Mr Lee Grant: Tabatha Twitchit (1968)

 |   |  1 min read

Mr Lee Grant: Tabatha Twitchit (1968)

New Zealand's Mr Lee Grant enjoyed a short but high profile career in the late Sixties on the back of his big voice (and distinctive hairstyle which was very Mary Quant).

But Grant's voice wasn't big and rounded like his peers Tom Jones, PJ Proby, Englebert Humperdink etc, and nor did he have an emotional range like Scott Walker or Roy Orbison.

Because he came up through the television show C'Mon in '67 he was enormously popular with middle New Zealand (Stones-styled underground bands were understandably dismissive) and he delivered pretty decent covers of international hits. His huge hit Thanks To You coincided neatly with him winning the Entertainer of the Year award in late '67.

Within a year of him emerging at the start of that spectacular year for him -- he had been a teacher before television loved him -- he was heading off to London to record his second album.

lee_grantHis debut -- in a classy Op Art cover -- showed he was never really cut out to be a pop-rock singer, more an all-round family entertainer.

It included the traditonal Jewish song Havah Nagilah (he had been born Bogdan Kominowski in a Nazi concentration camp in Poland in '45, he emigrated to New Zealand with his mother in '49), a couple of Bee Gees songs and the popular song Opportunity (which had been his first hit).

His album recorded in London -- from which Tabatha Twitchit is lifted -- confirmed the lack of clear direction: he covered Maria from West Side Story (very well, but Proby had been there three years before), Stop in the Name of Love, the hoary-sounding Why or Where or When, the big Dusty Springfield ballad You Don't Have to Say You Love Me, Dion's rock'n'roll classic The Wanderer (belted out, terrific) . . .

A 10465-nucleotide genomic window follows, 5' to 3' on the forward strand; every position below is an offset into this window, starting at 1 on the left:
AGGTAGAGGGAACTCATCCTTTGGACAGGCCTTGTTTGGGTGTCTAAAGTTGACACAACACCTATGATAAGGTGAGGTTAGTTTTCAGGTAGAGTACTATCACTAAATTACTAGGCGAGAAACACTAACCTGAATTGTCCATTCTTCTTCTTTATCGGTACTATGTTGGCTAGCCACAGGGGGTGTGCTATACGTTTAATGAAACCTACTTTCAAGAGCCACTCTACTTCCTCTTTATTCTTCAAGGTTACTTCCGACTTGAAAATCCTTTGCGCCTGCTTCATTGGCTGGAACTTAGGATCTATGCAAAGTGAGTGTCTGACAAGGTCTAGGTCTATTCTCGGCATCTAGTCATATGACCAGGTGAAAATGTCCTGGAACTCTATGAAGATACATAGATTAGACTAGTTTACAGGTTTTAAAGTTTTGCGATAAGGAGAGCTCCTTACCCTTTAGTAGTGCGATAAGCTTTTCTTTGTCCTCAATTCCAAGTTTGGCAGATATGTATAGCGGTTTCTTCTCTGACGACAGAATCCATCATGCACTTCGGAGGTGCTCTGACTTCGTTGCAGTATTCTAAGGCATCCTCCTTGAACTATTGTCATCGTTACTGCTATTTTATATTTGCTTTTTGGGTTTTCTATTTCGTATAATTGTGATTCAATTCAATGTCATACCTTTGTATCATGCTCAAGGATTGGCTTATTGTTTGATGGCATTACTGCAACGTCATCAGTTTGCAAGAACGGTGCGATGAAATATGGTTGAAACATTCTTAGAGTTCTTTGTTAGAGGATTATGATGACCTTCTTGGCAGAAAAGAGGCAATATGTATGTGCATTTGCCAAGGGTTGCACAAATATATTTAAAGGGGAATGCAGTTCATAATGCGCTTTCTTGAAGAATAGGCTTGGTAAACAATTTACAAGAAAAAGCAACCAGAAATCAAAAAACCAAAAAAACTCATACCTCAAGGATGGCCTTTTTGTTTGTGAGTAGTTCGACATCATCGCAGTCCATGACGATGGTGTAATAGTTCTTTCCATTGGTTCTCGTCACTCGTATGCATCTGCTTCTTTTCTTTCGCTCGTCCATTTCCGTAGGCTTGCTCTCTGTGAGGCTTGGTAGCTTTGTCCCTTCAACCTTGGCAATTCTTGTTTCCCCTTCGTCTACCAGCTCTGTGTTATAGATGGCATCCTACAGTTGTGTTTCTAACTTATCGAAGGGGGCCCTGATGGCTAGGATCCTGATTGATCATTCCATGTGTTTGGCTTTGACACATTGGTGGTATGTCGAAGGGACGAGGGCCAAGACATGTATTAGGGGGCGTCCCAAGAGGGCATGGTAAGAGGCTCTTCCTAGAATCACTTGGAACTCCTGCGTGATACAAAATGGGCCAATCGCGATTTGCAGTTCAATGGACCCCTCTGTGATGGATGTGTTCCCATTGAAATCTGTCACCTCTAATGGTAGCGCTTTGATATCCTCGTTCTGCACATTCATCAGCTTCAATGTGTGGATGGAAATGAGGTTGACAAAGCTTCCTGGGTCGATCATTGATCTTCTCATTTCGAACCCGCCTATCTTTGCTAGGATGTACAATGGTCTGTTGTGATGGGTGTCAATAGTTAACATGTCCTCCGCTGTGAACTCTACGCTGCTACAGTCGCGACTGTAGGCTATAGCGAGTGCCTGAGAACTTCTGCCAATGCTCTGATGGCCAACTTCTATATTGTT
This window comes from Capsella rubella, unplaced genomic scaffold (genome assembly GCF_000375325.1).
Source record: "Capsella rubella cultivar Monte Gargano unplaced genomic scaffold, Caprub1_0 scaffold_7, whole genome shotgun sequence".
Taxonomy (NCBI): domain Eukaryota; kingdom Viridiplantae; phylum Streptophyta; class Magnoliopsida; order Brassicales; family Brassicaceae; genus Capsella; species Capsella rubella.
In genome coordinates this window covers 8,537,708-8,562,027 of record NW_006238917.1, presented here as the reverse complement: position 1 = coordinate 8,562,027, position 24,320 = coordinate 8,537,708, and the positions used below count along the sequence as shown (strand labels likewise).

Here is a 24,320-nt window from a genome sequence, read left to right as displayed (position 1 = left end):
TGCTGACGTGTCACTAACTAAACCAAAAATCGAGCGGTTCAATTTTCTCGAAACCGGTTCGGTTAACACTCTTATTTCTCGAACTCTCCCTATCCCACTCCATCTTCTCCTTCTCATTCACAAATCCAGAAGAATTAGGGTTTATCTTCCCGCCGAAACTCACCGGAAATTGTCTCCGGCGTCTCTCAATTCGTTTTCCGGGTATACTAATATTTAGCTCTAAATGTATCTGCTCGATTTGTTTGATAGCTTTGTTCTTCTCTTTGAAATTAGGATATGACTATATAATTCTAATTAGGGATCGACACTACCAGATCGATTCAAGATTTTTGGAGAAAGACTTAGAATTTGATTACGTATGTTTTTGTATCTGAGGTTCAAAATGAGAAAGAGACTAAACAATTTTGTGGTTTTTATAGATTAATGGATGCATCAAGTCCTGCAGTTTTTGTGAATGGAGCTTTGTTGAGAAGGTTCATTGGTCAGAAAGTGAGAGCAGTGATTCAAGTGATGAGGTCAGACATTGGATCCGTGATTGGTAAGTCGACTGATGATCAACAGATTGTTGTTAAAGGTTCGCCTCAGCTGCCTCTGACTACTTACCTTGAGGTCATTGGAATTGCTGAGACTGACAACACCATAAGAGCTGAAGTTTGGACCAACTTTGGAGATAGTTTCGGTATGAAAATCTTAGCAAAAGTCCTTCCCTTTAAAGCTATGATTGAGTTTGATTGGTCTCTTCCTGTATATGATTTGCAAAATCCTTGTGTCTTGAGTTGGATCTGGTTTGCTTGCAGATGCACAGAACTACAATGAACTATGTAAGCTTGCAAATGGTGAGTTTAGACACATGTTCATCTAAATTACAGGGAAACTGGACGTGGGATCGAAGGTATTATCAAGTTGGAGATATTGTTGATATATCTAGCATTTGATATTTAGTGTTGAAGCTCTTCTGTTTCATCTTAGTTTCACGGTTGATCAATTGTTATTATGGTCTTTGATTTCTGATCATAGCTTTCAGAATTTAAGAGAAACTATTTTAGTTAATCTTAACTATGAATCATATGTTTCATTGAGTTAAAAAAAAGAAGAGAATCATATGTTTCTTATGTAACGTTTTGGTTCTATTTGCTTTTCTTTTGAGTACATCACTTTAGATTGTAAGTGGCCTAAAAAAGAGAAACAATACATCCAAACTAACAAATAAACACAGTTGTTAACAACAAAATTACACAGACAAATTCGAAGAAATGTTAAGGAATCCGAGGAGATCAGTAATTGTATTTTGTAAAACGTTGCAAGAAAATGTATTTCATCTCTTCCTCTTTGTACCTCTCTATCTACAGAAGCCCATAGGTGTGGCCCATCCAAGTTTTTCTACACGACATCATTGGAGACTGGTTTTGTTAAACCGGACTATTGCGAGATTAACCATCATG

And this very oddly enunciated version of the Dave Clark Five's modest hit Tabatha Twitchit.

Given he takes Maria, The Wanderer and other songs seriously you do have to wonder why he would open an album with something which sounds like a comedy turn.

Perhaps he'd been listening to David Bowie, then going through his Anthony Newley/Laughing Gnome/Love You Till Tuesday/musical hall phase?

It's on odd one. 

For more oddities, one-offs or songs with an interesting backstory use the RSS feed for daily updates, and check the massive back-catalogue at From the Vaults.

Share It

Your Comments

post a comment

More from this section   From the Vaults articles index

Carl Perkins: Dixie Fried (1956)

Carl Perkins: Dixie Fried (1956)

Known mostly these days as the writer of Blue Suede Shoes (he sang it before Elvis' chart-topping cover), Carl Perkins was the man who was the most hillbilly cat of them all in the early... > Read more

Ann Peebles: I Feel Like Breaking Up Somebody's Home (1972)

Ann Peebles: I Feel Like Breaking Up Somebody's Home (1972)

Well, if anybody in '72 could break up somebody's home it would have been the steamy Ann Peebles who delivered this classic Memphis soul gem and the following year cemented her reputation with two... > Read more

Elsewhere at Elsewhere

The Kinks, Something Else (1967)

The Kinks, Something Else (1967)

Anyone looking for that low door in the wall which allows entry into the distinctive garden of English pop-rock is, almost invariably drawn to the Kinks whose songwriter Ray Davies had a mainline... > Read more

IN FROM THE COLD; THE WORLD OF RICHARD BURTON, a doco by TONY PALMER (Voiceprint/Triton DVD)

IN FROM THE COLD; THE WORLD OF RICHARD BURTON, a doco by TONY PALMER (Voiceprint/Triton DVD)

The great actor Sir John Gielgud used to shake his head in wonder at the towering talent of Richard Burton and say that "he came from nowhere, from nowhere". Which isn't true at all, he... > Read more